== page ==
Survivors of the Ice Age: How Did the Brown Bear Beat Extinction?

Ancient Brown Bear DNA

The study of ancient brown bear genomes reveals that their survival through the last Ice Age involved significant losses in range and genetic diversity, underscoring the importance of historical genetic studies in conservation efforts and future wildlife management. Credit:

The brown bear is one of the largest terrestrial carnivores alive today, with a broad distribution throughout the Northern Hemisphere. In contrast to numerous other large carnivores that faced extinction by the end of the last Ice Age (cave bear, sabretoothed cats, cave hyena), the brown bear is one of the lucky survivors that made it through to the present. The question has puzzled biologists for close to a century – how was this so?

Brown bears are ecologically flexible and have a broad dietary range. While they are carnivores, their diets can also consist primarily of plant matter making them adaptable to environmental changes. However, brown bears also experienced extensive range reductions and regional extinctions during the last Ice Age. Brown bears used to occupy a much wider range including Ireland, Honshu, the largest island of Japan, and Quebec (Canada).

Did the decline or disappearance of bear populations in certain areas happen because bears left those places for better ones that they still currently live, or did unique groups of bears with distinct genes inhabit those areas and go extinct, leading to a loss in the overall diversity of the species?

Genetic Studies and Insights

By studying the genomes of ancient brown bears dated to between 3,800 and 60,000 years old, including several individuals from outside their current range, researchers from the University of Copenhagen, Denmark, and the University of Yamanashi, Japan sought to address this question by investigating the evolutionary relationships between brown bears across space and time.

Their study showed that brown bears did not simply move with the shifting environment, but populations went extinct. “Our analyses showed that ancient brown bears represent genetic diversity absent in today’s populations,” says Takahiro Segawa, lead author of the study. “While brown bears survived global extinction, they suffered considerable losses of their historical range and genetic diversity.” This new perspective highlights a crucial period in the brown bear’s history and that they also faced challenges during and after the last Ice Age.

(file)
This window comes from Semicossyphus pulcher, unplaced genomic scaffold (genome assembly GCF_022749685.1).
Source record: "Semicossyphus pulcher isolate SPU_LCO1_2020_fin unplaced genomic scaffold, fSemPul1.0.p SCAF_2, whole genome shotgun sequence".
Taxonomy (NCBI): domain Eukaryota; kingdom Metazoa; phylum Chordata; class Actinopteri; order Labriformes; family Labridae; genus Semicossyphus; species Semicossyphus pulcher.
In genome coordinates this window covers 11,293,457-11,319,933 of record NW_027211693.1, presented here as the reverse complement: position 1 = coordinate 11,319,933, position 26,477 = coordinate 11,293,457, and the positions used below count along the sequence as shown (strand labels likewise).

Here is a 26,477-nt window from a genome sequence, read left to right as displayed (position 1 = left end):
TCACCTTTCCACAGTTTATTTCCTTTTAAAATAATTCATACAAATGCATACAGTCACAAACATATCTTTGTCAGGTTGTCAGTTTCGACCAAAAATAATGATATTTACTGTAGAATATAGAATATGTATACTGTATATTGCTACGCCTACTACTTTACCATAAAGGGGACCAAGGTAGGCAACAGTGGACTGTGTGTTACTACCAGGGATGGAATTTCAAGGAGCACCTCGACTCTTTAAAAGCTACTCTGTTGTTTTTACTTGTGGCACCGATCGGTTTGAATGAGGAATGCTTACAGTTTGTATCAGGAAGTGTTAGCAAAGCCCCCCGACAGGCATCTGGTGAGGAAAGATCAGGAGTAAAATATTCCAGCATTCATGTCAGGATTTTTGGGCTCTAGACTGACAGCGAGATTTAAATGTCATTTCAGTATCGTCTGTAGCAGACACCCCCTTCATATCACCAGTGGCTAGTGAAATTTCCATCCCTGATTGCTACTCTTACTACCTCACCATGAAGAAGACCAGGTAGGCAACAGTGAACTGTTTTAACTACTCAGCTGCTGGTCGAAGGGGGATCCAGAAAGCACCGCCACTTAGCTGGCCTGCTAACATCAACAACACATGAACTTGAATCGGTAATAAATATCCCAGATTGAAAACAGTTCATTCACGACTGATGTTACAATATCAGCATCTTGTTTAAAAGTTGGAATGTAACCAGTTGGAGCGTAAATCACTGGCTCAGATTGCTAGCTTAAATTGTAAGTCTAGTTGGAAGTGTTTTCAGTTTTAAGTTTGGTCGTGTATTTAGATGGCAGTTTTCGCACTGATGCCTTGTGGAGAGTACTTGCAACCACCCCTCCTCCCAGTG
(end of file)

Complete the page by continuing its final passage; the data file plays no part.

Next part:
“As we continue to grapple with the challenges of coexistence between humans and wildlife, insights from the deep past are invaluable in shaping a sustainable future,” adds Michael Westbury, the senior author of the study. “Although studying recent specimens can provide some insights, by including samples from the past and from areas a species no longer exists, we can better quantify how patterns of current diversity arose, and inform predictions about how they may respond to future environmental change.”

Reference: “The origins and diversification of Holarctic brown bear populations inferred from genomes of past and present populations” by Takahiro Segawa, Alba Rey-Iglesia, Eline D. Lorenzen and Michael V. Westbury, 24 January 2024, Proceedings of the Royal Society B.
DOI: 10.1098/rspb.2023.2411

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